big dataAs organizations gather and manage more and more big data, here are 10 best practices to protect all of that information from hackers and cyber breaches.

  1. Think Even Bigger

Before we dive into security for specific big data platforms (like Hadoop, NoSQL and more) in the slides ahead, let’s think holistically. Make sure your company has a well-tested security and compliance strategy in place – covering physical assets (facilities); network and IT infrastructure; applications and data. Include clearly defined responsibilities for specific executives; contingency plans for potential breach scenarios; and testing schedules to help fine-tune the plan on a regular basis.

  1. Basic Hadoop Security

Apache Hadoop, the grid technology, is increasingly popular for storing massive amounts of data. By default, Hadoop runs in non-secure mode. When service-level authentication is turned on, Hadoop end-users must be authenticated by Kerberos – the popular computer network authentication protocol.

  1. Deeper Hadoop Security Offerings

The major Hadoop distribution providers – including Cloudera, Hortonworks and MapR – also offer various security solutions that support authentication, authorization, encryption and more.

  1. Track Hadoop Data Governance

Hadoop originally lacked consistent data governance methodologies. But Hortonworks is striving to close that gap with the Data Governance Initiative (DGI). Major partners like Aetna, Merck, Target and SAS are involved in the effort – which strives to ensure Hadoop governance standards are (1) transparent and available to all, (2) reproducible and auditable and (3) consistent. Still a work in progress

  1. Relational Database Security: Part I

Yes indeed, relational databases and SQL-oriented solutions still manage the majority of enterprise data, according to a recent survey from Dell and Unisphere. To safeguard a relational database, make sure you focus on five areas of breach prevention (authentication and authorization; database firewall; encryption; data redaction and masking; and patch management), according to Layer Seven Security. Also, make sure your organization understands four areas of breach detection (data discovery and classification; privilege analysis; configuration management; and logging and auditing), Layer Seven Security adds.

  1. Relational Database Security: Part II

The leading relational database providers offer checklists to mitigate security risks. The following links lead to specific security guidance for some of the best-known relational databases: IBM DB2, Microsoft SQL Server, MySQL and Oracle.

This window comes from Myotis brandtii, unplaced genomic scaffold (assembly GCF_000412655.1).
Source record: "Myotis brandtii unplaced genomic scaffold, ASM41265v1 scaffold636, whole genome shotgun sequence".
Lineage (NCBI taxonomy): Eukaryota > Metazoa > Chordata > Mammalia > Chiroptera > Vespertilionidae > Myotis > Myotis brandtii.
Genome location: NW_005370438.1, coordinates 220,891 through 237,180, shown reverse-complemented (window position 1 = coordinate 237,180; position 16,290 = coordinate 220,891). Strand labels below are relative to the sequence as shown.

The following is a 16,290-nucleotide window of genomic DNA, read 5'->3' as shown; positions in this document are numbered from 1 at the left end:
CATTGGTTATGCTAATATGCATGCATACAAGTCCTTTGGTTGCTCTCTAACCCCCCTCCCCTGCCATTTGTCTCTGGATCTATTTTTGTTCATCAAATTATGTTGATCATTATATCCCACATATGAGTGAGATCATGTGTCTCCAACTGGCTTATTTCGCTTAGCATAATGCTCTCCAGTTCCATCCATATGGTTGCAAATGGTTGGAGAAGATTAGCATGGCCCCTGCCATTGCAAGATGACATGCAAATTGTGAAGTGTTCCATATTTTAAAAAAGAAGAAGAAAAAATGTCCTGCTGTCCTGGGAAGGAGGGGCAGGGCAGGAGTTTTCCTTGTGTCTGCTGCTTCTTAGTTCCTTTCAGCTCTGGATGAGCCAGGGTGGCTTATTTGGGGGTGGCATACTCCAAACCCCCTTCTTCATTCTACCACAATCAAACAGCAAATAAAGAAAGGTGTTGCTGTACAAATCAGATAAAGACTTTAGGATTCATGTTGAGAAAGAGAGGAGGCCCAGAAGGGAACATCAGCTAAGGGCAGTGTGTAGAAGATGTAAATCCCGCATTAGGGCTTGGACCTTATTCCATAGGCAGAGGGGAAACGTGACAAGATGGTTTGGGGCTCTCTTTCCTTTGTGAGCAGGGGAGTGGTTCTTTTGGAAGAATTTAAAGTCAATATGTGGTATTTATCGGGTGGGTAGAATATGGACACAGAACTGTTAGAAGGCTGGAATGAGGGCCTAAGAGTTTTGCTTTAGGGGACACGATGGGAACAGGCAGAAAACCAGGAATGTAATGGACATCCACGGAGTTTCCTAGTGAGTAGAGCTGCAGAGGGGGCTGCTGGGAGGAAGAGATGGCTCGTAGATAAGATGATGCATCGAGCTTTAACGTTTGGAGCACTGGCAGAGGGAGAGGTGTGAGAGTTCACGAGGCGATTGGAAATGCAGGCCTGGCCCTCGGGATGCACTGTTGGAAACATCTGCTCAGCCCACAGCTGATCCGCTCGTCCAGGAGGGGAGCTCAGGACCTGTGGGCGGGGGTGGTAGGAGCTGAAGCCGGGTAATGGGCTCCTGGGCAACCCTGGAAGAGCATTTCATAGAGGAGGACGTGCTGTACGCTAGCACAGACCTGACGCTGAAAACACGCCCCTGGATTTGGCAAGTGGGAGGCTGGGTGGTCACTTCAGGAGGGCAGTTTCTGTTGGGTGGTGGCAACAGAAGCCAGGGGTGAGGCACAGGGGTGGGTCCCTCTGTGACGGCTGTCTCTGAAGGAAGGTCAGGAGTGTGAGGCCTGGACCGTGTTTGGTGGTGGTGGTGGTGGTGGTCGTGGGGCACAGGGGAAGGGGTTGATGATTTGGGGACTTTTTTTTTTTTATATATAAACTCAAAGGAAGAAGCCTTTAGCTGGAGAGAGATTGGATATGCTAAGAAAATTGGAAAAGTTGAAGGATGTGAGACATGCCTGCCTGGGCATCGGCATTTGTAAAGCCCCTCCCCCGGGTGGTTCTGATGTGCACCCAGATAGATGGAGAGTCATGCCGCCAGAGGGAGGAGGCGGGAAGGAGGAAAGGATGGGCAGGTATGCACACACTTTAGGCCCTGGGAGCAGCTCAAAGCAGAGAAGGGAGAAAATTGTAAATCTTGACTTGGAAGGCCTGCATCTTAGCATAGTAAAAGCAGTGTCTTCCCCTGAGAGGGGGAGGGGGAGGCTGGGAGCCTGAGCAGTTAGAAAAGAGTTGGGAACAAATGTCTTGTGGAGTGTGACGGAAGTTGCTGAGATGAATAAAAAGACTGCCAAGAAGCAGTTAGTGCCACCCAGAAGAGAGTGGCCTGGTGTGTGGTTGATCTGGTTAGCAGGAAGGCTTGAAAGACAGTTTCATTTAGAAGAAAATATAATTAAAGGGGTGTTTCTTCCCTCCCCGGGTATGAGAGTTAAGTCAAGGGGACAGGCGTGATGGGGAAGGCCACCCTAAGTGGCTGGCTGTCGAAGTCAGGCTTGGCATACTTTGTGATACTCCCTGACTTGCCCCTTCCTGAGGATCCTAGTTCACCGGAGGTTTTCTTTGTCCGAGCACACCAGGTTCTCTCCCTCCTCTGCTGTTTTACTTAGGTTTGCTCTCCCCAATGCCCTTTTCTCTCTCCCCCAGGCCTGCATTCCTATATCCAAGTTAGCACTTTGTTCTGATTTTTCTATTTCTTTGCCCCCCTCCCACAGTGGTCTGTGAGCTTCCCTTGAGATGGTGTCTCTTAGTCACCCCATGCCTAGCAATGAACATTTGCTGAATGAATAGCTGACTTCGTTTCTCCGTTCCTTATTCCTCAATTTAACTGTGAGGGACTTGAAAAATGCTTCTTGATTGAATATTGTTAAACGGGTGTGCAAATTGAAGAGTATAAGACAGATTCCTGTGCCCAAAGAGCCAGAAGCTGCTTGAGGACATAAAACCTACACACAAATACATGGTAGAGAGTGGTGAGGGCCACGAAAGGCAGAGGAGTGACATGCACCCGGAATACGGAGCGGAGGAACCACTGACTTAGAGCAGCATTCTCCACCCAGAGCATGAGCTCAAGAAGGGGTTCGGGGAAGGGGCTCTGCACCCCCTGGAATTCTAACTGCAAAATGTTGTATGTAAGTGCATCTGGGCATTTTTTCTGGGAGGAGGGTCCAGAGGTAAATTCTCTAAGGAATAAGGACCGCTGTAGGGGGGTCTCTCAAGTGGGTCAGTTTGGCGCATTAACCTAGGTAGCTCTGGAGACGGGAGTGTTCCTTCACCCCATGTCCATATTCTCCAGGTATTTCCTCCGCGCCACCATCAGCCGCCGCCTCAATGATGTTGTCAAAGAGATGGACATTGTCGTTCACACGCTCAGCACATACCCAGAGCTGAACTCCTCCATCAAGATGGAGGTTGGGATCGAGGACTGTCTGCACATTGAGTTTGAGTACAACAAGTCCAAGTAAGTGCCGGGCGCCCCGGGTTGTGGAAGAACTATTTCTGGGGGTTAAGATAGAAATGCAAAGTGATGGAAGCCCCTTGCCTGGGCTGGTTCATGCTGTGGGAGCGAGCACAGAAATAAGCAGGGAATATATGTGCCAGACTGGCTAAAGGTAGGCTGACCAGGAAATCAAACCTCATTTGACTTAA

1. In-memory Databases: Part I

In-memory databases store data entirely in main memory, which can be an ideal approach for data-intensive applications like analytics, social networking and e-commerce systems.

Generally speaking, in-memory databases have built-in security features but the bigger concerns involve IT architecture. For instance, a Payment Card Industry Data Security Standard (PCI DSS) best practice calls for application and database services to run on separate servers located in independent network zones, notes Layer Seven Security. However, some in-memory databases have built-in application and web servers – allowing each piece of software to share hardware resources.

To mitigate the potential security risks associated with such tightly integrated software stacks, check in with your specific in-memory database vendor.

  1. In-memory Databases: Part II

Some in-memory databases could also be susceptible to so-called RAM-based attacks or physical memory attacks. Attacks such as RAM-scrapping are relatively rare but are becoming more prevalent since attackers are increasingly targeting volatile memory to circumvent encrypted data in persistent memory, notes Layer Seven security.

  1. File Sync and Sharing Security

Box, Dropbox and other cloud-based file sharing tools are now mainstream. Big data systems will increasingly tap into cloud-based file sharing systems to analyze all of that unstructured information. Dozens of consumer- and corporate-grade file sharing systems exist. Each has its own security tools. The differentiator? Your own IT team, which must document when and how employees are permitted to use those public cloud services. Source


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